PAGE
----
Flash back to 2018’s Tales of the Cocktail, the booze world’s most-watched conference. Every year, the first night of the conference kicks off with an absolutely revelatory, blow-out of a welcome bash thrown by William Grant & Sons, owner of Glenfiddich Scotch, Hendrick’s Gin, Sailor Jerry’s Rum, Tullamore Dew and others.

 

This year, curiously, not a single drop of alcohol was to be had at the party. The conceit? To focus on taking the pressure of drinking and put the focus on enjoying each other’s company and showcase flavours outside of alcohol. Plus, no one had a hangover the next day.

 

 

 

How to save yourself from docile flavours and sugary sodas

 


 

 

It’s easier than you may think. For starters, if you’re at a craft cocktail bar, challenge your bartender to make you something non-alcohol that goes beyond a gin and tonic. Any bartender worth his salt should be able to whip you up something more sophisticated than a Shirley Temple.

 

If you see the term Seedlip on the menu, task the bartender with creating a Seedlip cocktail. The association alone should clue him into the fact that you’re looking for the sophisticated taste profile of a cocktail without the alcohol.

 

Or try one of these simple spirit-free serves. They have all the flavour of a cocktail but without the consequences. You’ll find combinations that are easy for most bartenders to replicate, and just as simple to serve at home. One thing to note, if you are pregnant or worried about consuming even the smallest amount of alcohol, avoid bitters. While bitters are 44% alcohol, usually only a drop or two are added to each drink so if you are conscious about consumption, keep an eye to avoid.

 

 

The recipies

 


 

 

 

No-Fuss Serves:

 

  • Soda water, bitters, garnish with an orange slice

 

  • Soda water, lime juice, salt

 

  • Equal parts lemonade, ginger ale, cranberry

 

  • Soda water, Yuzu juice

 

  • Soda Water, Watermelon, Salt

 

 

 

Just Like Your Favorite Cocktail:

 

  • Hangover-free Mojito: Muddle mint and lime with brown sugar in the bottom of a glass, fill with club soda. For a more elevated nod to a Mojito, add elderflower syrup.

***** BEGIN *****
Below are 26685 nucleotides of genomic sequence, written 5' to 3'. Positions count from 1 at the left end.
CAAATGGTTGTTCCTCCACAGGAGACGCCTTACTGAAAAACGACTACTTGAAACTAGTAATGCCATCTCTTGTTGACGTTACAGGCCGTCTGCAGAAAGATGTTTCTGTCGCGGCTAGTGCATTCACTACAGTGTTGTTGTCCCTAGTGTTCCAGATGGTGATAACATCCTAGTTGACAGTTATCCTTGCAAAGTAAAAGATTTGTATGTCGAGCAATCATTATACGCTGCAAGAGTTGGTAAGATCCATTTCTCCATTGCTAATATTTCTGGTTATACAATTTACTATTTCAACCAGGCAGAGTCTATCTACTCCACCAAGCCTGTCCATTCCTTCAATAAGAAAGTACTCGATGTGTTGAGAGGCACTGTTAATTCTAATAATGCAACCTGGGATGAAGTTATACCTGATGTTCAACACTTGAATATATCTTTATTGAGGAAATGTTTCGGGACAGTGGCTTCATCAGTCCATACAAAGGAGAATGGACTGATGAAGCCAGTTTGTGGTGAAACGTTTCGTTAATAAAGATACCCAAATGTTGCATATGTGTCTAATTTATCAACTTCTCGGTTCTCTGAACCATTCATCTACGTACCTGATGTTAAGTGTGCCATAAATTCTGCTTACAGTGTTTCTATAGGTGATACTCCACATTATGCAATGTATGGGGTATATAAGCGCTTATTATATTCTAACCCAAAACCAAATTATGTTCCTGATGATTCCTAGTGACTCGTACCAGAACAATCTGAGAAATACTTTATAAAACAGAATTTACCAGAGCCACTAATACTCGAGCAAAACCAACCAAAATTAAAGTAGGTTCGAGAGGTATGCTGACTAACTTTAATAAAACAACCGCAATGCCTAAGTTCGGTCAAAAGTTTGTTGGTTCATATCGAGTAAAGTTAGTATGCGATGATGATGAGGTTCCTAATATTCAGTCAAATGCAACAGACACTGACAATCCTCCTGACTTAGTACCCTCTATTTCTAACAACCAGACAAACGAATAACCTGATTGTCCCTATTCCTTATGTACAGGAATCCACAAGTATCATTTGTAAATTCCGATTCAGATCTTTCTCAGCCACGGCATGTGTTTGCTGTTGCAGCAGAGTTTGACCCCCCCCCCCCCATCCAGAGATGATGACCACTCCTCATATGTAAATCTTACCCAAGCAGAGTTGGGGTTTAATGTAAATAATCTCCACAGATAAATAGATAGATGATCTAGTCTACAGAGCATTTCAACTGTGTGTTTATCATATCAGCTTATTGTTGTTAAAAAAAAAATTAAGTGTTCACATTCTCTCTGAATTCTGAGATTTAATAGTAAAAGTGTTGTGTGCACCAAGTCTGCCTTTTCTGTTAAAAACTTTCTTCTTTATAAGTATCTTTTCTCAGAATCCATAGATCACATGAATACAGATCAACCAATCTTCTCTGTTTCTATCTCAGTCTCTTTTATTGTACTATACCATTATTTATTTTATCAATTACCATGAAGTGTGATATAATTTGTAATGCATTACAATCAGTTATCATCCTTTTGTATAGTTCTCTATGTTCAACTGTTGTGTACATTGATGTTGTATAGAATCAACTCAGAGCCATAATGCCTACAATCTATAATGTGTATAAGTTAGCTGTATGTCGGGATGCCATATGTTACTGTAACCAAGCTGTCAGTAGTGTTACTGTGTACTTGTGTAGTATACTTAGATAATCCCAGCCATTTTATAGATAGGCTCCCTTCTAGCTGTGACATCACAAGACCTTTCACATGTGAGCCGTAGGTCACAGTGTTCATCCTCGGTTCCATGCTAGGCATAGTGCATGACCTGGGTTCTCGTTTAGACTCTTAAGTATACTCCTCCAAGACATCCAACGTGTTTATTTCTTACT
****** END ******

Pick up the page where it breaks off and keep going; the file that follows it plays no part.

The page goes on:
• Faux Fashioned: Muddle cherries and oranges in the bottom of a glass. Add a dash of bitters and top with ginger ale.

 

  • Shrubs: A shrub is one of a bartender’s secret weapons. Similar to a syrup, a shrub can be used to infuse flavors into a cocktail. It’s a 17th-century recipe that combines fruit, sugar and vinegar to create one of the most refreshing additions to your drinking repertoire. One of the best parts: you can batch it and refrigerate it for each execution. There are two main ways to make shrubs: the first, the purist way, is to toss your fruit of choice in syrup and let it sit for a few days. Once it looks particularly juicy, strain and add an equal amount of white wine or cider vinegar. For a hot shrub, add fruit to simple syrup and strain when cool. Each of these recipes follows a 1:1:1 ratio. One of the best parts of shrubs? You can really run with the flavors. Strawberries? Sure! Pear? Why not? While you’re at it, add some cinnamon to the pair or some balsamic to the strawberries. Lavender? Heck yeah! Peach Ginger? Send me some!

 

 

Experts Only

 

This take on a classic White Lady cocktail pairs elderflower and grapefruit instead of Gin and Cointreau.

 

  • 0.5 oz Elderflower Cordial

 

  • 0.5 oz Grapefruit Syrup

 

  • 0.5 oz Lemon Juice

 

  • 1 Egg White

 

Instructions: Add egg white to shaker and shake thoroughly. Add ice, elderflower, grapefruit, and lemon juice, shake, and strain into a coupe glass.